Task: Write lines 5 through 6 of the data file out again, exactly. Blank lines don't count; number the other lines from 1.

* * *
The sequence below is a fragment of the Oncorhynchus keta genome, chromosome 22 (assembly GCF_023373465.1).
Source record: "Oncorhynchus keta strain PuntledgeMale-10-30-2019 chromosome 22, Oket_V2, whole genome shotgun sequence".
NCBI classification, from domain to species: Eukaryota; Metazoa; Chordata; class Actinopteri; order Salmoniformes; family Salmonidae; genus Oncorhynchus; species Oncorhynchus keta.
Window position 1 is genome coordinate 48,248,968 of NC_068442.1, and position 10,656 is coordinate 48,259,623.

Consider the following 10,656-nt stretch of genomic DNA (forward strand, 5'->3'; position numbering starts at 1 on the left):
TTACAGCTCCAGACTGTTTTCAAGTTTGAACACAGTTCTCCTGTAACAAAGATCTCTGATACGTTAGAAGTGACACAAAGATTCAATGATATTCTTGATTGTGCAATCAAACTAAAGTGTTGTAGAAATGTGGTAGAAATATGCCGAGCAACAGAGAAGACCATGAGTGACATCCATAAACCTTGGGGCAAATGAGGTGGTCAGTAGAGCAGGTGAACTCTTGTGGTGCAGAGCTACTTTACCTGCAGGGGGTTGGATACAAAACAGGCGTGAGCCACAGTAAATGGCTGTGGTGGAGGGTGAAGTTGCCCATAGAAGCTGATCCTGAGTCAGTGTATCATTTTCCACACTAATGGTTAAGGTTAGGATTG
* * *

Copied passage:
Consider the following 10,656-nt stretch of genomic DNA (forward strand, 5'->3'; position numbering starts at 1 on the left):
TTACAGCTCCAGACTGTTTTCAAGTTTGAACACAGTTCTCCTGTAACAAAGATCTCTGATACGTTAGAAGTGACACAAAGATTCAATGATATTCTTGATTGTGCAATCAAACTAAAGTGTTGTAGAAATGTGGTAGAAATATGCCGAGCAACAGAGAAGACCATGAGTGACATCCATAAACCTTGGGGCAAATGAGGTGGTCAGTAGAGCAGGTGAACTCTTGTGGTGCAGAGCTACTTTACCTGCAGGGGGTTGGATACAAAACAGGCGTGAGCCACAGTAAATGGCTGTGGTGGAGGGTGAAGTTGCCCATAGAAGCTGATCCTGAGTCAGTGTATCATTTTCCACACTAATGGTTAAGGTTAGGATTG